|The Adventures of Pinocchio character|
|First appearance||The Adventures of Pinocchio|
|Created by||Carlo Collodi|
|Occupation||Director of the Great Marionette Theatre|
Mangiafuoco (// MAHN-jə-FWOH-koh; Italian: [ˌmandʒaˈfwɔːko], literally "Fire-Eater") is a fictional character and a secondary antagonist who appears in Carlo Collodi's 1883 Italian book The Adventures of Pinocchio (Le avventure di Pinocchio).
He is the theatre director and puppet-master of the Great Marionette Theatre, portrayed as gruff and imposing, but capable of showing kindness and easily moved to compassion, which he expresses by sneezing: after initially wanting Pinocchio to be burned as firewood for ruining one of his puppet shows, he eventually sets him him free and gives him five gold coins to give to his father Geppetto.
In the novel
Mangiafuoco is described as
...a large man so ugly, he evoked fear by simply being looked at. He had a beard as black as a smudge of ink and so long that it fell from his chin down to the ground: enough so that when he walked, he stepped on it. His mouth was as wide as an oven, his eyes were like two red tinted lanterns with the light turned on at the back, and with his hands, he sported a large whip made of snakes and fox tails knotted together.
Though imposing, Mangiafuoco is portrayed as easily moved to compassion, which he expresses by sneezing.
He is first encountered in Chapter X, after Pinocchio ruins one of his puppet shows by distracting the other puppets, and demands that Pinocchio be burned as firewood for his roasting mutton.
Moved by Pinocchio's lamentations, Mangiafuoco decides to burn one of his own puppets, Harlequin (Arlecchino), instead. When Pinocchio begs for Harlequin's life and offers to sacrifice himself in Harlequin's stead, he is refused by Mangiafuoco, who upon hearing that he is poor, gives Pinocchio five gold sequins which are later seized by The Fox and the Cat (Il Gatto e la Volpe).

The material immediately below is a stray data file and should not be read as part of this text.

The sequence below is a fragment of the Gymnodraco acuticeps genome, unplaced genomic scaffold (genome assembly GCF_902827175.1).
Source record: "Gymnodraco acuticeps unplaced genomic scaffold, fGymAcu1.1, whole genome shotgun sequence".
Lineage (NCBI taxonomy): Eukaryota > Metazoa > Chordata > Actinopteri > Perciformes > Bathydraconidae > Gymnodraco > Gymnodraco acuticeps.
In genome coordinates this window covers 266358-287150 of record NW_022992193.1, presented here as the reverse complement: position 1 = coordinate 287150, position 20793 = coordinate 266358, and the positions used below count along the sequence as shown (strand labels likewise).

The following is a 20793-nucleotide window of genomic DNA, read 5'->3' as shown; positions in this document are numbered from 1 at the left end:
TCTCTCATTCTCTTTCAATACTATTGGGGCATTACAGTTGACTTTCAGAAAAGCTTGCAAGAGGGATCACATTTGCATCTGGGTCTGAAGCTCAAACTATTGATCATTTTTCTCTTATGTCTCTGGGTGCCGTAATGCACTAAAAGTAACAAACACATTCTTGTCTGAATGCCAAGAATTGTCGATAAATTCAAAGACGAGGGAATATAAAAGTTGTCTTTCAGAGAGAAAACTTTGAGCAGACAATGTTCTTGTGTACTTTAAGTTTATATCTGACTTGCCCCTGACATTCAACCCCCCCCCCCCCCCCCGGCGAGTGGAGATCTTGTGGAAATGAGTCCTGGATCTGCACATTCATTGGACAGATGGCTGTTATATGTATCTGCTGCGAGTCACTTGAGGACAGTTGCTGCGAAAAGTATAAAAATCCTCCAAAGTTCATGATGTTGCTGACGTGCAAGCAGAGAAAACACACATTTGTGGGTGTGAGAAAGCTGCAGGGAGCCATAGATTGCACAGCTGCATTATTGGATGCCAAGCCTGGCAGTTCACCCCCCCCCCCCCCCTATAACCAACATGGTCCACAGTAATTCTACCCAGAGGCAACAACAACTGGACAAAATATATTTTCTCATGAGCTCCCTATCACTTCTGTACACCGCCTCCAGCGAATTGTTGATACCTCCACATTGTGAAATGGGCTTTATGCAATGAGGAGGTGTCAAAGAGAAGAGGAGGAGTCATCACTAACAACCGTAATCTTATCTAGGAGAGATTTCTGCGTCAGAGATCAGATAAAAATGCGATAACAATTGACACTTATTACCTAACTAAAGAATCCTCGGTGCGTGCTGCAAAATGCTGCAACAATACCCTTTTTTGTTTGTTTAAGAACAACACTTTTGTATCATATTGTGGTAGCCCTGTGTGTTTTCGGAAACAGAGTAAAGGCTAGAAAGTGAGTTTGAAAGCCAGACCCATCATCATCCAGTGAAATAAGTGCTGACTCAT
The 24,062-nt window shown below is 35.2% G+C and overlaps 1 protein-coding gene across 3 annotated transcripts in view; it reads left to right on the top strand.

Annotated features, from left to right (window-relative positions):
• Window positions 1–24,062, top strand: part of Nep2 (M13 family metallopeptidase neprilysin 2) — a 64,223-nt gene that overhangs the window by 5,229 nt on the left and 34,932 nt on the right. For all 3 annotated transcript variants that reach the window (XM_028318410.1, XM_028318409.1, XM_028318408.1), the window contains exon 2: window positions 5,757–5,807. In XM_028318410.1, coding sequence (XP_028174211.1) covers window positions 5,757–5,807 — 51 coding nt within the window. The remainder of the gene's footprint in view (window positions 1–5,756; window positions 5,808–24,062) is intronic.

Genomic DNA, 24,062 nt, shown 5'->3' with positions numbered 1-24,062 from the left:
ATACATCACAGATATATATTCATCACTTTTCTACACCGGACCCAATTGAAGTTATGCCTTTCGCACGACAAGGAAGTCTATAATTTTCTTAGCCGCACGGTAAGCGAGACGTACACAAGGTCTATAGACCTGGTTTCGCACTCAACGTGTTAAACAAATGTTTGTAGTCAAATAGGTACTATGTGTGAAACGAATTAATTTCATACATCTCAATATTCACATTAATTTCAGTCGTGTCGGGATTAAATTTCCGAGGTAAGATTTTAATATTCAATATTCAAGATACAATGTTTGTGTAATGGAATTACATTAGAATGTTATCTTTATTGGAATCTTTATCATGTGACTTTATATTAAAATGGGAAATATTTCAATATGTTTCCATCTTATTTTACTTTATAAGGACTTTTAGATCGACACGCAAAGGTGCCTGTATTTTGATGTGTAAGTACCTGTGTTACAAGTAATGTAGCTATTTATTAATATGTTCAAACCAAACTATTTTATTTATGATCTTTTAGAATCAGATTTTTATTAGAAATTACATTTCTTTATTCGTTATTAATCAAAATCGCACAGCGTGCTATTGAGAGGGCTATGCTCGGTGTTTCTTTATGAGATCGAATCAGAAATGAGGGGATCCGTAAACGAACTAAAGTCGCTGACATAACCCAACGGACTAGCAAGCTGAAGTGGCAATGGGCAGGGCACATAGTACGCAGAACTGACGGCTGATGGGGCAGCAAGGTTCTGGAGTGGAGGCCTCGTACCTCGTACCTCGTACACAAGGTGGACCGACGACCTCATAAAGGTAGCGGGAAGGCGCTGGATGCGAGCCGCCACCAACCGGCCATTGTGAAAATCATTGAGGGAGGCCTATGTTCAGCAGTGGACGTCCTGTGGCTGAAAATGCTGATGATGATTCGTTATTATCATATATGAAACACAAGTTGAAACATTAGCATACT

|First appearance||Pinocchio (1940)|
|Created by||Bill Tytla |
|Portrayed by||Giuseppe Battiston (2022 live-action film)|
|Voiced by||Charles Judels |
Daws Butler (1954 record album)
In the 1940 animated Disney film Pinocchio, Mangiafuoco is renamed Stromboli (in the Italian dub of the film, "Mangiafuoco" is Stromboli's epithet). The character is voiced by Charles Judels (who also voiced the Coachman in the same film), and animated by Bill Tytla. Unlike Mangiafuoco, who meets Pinocchio by chance, Stromboli buys Pinocchio from Honest John and Gideon and earns a great deal of money by showing Pinocchio on stage. Stromboli (whom Honest John refers to as an "old Gypsy") is at first portrayed as gruff and rude but kind-hearted, but he angrily locks Pinocchio in a cage, stating that once he is too old to work, he will be used as firewood, revealing his true nature as brutal, cruel, vicious, and arrogant. Pinocchio escapes from his carriage with the help of the Blue Fairy and Jiminy Cricket, but is berated for lying to her and ignoring Jiminy's advice. Like all the villains in the film, the ultimate fate of Stromboli is never stated, revealed or clarified, only implied and left to the viewers to theorize and deduce it, a characteristic typical of other classic and older Disney animated films (like Bambi, The Adventures of Ichabod and Mr. Toad, Cinderella, and One Hundred and One Dalmatians). It's implied that he reacted to Pinocchio's absence in a typical emotional outburst and desperation upon discovering he has lost his "gold mine" too late. He is the first Disney villain whose wickedness is not immediately apparent to the audience, a characteristic that would become increasingly common in Disney movies of the 21st century (like King Candy/Turbo, Prince Hans, and Dawn Bellwether).
In the 2022 live-action adaptation, he is played by Italian actor Giuseppe Battiston. In this adaption, Stromboli is served by Fabiana and her marionette Sabina. While Pinocchio and Jiminy Cricket's escape from Stromboli's carriage remains intact, they later encounter Fabiana and Sabina again where they mentioned that Stromboli has been arrested by the Carabinieri for cruelty against his employees and they have taken over his puppet show.
Reception and analysis